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Common Name: Soap-Bark Tree
Quillaja saponaria is an evergreen tree that can grow up to 18.00 metres tall.
It is harvested from the wild for local use as a medicine and source of materials..
The plant is toxic if taken internally, tending to dissolve the blood corpuscles[
The bark, and possibly other parts of the plant, contains saponins[
Although poisonous, saponins also have a range of medicinal applications and many saponin-rich plants are used in herbalism (particularly as emetics, expectorants and febrifuges) or as sources of raw materials for the pharmaceutical industry. Saponins are also found in a number of common foods, such as many beans.
Saponins have a quite bitter flavour and are in general poorly absorbed by the human body, so most pass through without harm. They can be removed by carefully leaching in running water. Thorough cooking, and perhaps changing the cooking water once, will also normally remove most of them. However, it is not advisable to eat large quantities of raw foods that contain saponins.
Saponins are much more toxic to many cold-blooded creatures, such as fish, and hunting tribes have traditionally put large quantities of them in streams, lakes etc in order to stupefy or kill the fish and make them easy to catch[
S. America - Chile, Peru.
Mountainous regions on the western slopes of the Andes[
Requires a well-drained fertile soil in a sunny position[
Plants are hardy to about -12°c in their natural range in South America[
] but they usually require greenhouse protection in Britain[
]. They can succeed outdoors in the milder areas of this country, often as small shrubs but making a tree in the very mildest areas[
]. The young growth in spring can be damaged by late frosts, so it is best to site the plant in a position sheltered from the early morning sun.
This species is cultivated for the saponins in its bark in some warm temperate areas of the world[
Soap bark tree has a long history of medicinal use with the Andean people who used it especially as a treatment for various chest problems[
]. The saponin content of the bark helps to stimulate the production of a more fluid mucous in the airways, thus facilitating the removal of phlegm through coughing[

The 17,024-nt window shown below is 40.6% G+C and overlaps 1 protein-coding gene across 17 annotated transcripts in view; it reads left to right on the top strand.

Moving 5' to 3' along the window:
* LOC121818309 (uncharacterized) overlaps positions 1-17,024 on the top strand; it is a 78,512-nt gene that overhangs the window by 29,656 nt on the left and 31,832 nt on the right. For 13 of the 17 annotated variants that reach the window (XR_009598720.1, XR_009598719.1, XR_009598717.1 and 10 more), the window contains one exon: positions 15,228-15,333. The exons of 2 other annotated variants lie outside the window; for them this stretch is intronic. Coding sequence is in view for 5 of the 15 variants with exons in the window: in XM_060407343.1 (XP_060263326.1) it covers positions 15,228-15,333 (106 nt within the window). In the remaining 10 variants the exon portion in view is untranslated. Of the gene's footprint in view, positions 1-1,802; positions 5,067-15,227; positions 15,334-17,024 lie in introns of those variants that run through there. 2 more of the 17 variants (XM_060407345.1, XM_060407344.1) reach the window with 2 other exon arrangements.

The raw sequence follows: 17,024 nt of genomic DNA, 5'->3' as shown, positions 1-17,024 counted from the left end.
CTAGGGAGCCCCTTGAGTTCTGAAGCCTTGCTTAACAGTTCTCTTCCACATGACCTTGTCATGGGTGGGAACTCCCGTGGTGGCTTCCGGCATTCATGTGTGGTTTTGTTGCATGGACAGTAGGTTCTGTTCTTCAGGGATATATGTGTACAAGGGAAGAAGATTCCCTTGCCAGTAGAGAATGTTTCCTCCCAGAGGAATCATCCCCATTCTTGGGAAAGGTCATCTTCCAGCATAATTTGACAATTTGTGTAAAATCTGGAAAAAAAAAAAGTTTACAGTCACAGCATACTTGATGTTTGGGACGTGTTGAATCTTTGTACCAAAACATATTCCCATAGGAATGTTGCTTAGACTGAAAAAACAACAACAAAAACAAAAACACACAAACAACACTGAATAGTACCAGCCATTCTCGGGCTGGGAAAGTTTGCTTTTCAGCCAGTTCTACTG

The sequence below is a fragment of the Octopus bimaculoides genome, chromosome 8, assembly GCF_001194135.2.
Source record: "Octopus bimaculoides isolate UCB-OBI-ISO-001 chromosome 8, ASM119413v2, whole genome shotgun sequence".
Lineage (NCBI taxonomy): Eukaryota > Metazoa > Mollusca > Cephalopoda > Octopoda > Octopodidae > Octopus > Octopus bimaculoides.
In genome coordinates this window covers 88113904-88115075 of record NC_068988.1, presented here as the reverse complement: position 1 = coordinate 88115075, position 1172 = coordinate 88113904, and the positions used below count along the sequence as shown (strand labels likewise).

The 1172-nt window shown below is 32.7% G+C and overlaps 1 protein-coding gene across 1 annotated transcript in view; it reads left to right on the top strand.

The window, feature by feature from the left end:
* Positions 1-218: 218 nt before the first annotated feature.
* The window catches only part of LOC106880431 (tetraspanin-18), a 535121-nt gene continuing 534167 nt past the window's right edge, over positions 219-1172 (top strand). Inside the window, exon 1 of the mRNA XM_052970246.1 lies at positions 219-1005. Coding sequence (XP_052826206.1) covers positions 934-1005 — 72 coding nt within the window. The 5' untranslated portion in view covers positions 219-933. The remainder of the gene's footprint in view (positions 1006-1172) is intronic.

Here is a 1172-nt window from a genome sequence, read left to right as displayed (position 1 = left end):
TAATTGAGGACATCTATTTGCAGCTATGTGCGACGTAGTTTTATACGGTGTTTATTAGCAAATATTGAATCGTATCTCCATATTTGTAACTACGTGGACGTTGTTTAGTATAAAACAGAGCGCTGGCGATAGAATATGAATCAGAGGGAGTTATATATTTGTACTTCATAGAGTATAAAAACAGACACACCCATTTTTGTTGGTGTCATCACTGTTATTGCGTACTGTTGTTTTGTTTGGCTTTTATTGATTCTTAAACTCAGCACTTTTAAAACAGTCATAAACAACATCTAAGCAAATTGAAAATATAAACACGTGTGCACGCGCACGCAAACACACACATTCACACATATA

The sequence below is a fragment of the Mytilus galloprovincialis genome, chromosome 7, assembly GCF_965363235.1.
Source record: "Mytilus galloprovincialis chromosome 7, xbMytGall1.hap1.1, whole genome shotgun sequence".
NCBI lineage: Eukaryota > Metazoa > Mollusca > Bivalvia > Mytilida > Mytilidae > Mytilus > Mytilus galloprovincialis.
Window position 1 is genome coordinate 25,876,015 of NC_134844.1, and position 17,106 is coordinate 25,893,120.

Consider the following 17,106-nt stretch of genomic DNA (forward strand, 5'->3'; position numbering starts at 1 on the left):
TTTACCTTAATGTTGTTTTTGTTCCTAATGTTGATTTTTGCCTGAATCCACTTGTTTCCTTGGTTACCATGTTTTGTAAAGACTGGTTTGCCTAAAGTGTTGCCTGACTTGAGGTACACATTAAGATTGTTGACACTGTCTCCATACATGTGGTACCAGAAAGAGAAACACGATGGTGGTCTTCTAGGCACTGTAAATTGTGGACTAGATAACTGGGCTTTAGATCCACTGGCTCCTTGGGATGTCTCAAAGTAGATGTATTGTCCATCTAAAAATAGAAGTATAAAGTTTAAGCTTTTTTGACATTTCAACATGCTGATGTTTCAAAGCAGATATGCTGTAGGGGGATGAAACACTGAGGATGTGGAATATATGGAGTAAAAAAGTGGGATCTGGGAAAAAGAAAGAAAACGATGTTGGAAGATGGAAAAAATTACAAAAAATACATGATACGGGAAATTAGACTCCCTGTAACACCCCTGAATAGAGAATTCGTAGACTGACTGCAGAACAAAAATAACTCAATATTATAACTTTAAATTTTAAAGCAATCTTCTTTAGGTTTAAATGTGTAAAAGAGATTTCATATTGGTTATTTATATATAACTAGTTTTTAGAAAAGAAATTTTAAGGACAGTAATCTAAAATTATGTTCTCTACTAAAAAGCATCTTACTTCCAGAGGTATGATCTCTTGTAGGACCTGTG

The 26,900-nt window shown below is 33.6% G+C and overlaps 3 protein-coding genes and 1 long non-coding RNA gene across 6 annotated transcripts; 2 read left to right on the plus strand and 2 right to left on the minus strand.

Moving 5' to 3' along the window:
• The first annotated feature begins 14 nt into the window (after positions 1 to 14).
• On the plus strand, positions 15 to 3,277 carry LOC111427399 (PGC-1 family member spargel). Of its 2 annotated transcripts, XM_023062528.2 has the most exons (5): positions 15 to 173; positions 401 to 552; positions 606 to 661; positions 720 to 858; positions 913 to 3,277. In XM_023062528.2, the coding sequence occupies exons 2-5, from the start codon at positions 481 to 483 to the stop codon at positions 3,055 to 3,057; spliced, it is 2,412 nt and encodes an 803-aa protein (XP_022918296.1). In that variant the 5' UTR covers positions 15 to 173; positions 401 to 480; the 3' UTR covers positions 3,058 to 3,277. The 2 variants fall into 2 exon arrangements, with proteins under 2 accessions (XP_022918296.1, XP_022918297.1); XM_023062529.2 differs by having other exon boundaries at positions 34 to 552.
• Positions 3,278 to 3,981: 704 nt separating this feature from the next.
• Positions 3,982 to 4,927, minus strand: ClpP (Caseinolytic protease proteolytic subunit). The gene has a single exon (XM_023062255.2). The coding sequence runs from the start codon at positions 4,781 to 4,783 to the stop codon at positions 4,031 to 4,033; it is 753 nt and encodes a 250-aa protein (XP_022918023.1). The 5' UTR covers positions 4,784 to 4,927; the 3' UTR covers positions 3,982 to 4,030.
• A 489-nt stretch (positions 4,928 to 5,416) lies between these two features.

]. The tree is useful for treating any condition featuring congested catarrh within the chest, but it should not be used for dry irritable coughs[
The inner bark contains about 9% of complex saponins, known collectively as 'quillajasaponin'[
]. It also contains calcium oxalate and tannin[
]. It has been used internally as a stimulating expectorant, though it can cause irritation and inflammation of the digestive tract and so is no longer considered safe[
]. The internal use of this plant needs to be carefully overseen by a professional practitioner[
]. Sap bark tree is used as a source of compounds for the pharmaceutical industry[
]. It is still used externally as a cutaneous stimulant in the treatment of skin ulcers and eruptions, dandruff etc[
The fresh or dried inner bark is a soap substitute[
]. It contains about 9% saponins and is a very gentle and effective cleaner[
]. It is used for cleaning textiles and the skin[
]. It can also be used as a hair tonic[
]. The saponins are also used in anti-dandruff shampoos and exfoliant cleansers[
]. They are used as a foaming agent in fire extinguishers[
The bark also contains considerable quantities of carbonate of lime[
Seed - sow spring in a greenhouse. Prick out the seedlings into individual pots when they are large enough to handle and grow them on in the greenhouse for at least their first winter. Plant out in early summer and give some protection from the cold for at least their first winter outdoors.
Cuttings of fully ripe wood of the current year's growth, late autumn in a frame[